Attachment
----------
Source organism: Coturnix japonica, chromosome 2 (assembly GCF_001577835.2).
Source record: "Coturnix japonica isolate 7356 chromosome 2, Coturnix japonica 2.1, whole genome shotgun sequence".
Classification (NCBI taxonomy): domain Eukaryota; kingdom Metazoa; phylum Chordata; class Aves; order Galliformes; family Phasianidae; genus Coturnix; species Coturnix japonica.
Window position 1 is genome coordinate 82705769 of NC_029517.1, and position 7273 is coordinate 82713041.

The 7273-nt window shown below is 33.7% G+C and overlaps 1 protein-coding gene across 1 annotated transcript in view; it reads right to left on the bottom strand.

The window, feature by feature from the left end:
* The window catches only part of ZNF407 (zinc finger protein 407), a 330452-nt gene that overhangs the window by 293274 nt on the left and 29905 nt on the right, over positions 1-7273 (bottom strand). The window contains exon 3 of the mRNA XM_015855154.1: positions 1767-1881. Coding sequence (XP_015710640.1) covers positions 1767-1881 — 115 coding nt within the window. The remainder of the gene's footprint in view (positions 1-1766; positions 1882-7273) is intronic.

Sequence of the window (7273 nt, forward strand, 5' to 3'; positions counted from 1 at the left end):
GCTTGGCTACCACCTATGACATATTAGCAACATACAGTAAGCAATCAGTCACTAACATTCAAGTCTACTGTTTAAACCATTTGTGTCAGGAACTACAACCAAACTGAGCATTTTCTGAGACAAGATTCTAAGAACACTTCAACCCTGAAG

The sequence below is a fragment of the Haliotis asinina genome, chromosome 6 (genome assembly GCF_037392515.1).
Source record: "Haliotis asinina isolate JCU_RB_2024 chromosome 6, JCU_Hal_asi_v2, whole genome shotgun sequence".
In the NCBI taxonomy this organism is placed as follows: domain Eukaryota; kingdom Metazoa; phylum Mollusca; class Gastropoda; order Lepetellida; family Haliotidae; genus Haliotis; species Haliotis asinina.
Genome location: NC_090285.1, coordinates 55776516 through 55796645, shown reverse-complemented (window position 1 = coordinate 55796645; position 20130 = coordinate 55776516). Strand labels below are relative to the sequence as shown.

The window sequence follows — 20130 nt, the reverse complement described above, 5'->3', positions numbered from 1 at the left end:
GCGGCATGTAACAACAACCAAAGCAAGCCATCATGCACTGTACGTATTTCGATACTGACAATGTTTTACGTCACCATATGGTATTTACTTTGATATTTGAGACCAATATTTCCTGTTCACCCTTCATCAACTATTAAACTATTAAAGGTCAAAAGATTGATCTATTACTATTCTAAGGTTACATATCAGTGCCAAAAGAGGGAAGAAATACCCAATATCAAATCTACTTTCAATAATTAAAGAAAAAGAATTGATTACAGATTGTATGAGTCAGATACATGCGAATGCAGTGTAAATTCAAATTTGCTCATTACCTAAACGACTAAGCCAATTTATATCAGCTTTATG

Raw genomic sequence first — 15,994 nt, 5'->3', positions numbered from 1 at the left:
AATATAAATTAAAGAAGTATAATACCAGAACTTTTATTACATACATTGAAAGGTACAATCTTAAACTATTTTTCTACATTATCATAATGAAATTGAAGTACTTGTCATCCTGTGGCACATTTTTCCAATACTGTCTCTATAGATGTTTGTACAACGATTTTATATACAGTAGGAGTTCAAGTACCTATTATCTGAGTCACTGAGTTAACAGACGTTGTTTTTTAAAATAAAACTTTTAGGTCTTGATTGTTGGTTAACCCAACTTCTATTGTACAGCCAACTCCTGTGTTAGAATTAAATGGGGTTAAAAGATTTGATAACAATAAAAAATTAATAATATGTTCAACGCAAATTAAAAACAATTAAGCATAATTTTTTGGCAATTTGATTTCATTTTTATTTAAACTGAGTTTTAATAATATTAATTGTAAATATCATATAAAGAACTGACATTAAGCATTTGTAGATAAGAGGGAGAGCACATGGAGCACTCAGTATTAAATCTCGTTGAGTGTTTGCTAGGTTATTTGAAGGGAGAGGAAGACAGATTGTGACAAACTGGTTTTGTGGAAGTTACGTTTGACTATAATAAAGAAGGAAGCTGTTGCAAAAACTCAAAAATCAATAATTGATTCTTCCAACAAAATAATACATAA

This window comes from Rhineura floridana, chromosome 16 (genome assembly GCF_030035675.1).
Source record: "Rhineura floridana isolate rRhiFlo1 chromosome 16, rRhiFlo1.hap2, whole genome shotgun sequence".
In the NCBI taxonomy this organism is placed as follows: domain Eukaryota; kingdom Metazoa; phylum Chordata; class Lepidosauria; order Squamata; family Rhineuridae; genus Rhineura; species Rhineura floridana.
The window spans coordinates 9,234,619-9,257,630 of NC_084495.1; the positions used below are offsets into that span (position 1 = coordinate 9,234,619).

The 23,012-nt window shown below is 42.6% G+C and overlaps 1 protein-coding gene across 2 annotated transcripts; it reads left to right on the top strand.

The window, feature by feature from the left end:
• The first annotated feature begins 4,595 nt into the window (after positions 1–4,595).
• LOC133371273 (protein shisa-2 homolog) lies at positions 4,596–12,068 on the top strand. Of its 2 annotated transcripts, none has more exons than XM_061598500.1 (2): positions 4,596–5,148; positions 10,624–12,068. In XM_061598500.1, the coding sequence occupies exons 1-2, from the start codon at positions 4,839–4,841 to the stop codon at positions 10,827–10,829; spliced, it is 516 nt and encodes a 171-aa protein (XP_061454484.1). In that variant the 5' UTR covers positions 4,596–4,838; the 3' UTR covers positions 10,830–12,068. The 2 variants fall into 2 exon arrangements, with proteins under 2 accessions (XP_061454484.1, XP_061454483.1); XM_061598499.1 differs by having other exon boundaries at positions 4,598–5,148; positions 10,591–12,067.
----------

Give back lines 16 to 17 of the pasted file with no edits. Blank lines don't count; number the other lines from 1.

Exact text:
Raw genomic sequence first — 15,994 nt, 5'->3', positions numbered from 1 at the left:
AATATAAATTAAAGAAGTATAATACCAGAACTTTTATTACATACATTGAAAGGTACAATCTTAAACTATTTTTCTACATTATCATAATGAAATTGAAGTACTTGTCATCCTGTGGCACATTTTTCCAATACTGTCTCTATAGATGTTTGTACAACGATTTTATATACAGTAGGAGTTCAAGTACCTATTATCTGAGTCACTGAGTTAACAGACGTTGTTTTTTAAAATAAAACTTTTAGGTCTTGATTGTTGGTTAACCCAACTTCTATTGTACAGCCAACTCCTGTGTTAGAATTAAATGGGGTTAAAAGATTTGATAACAATAAAAAATTAATAATATGTTCAACGCAAATTAAAAACAATTAAGCATAATTTTTTGGCAATTTGATTTCATTTTTATTTAAACTGAGTTTTAATAATATTAATTGTAAATATCATATAAAGAACTGACATTAAGCATTTGTAGATAAGAGGGAGAGCACATGGAGCACTCAGTATTAAATCTCGTTGAGTGTTTGCTAGGTTATTTGAAGGGAGAGGAAGACAGATTGTGACAAACTGGTTTTGTGGAAGTTACGTTTGACTATAATAAAGAAGGAAGCTGTTGCAAAAACTCAAAAATCAATAATTGATTCTTCCAACAAAATAATACATAA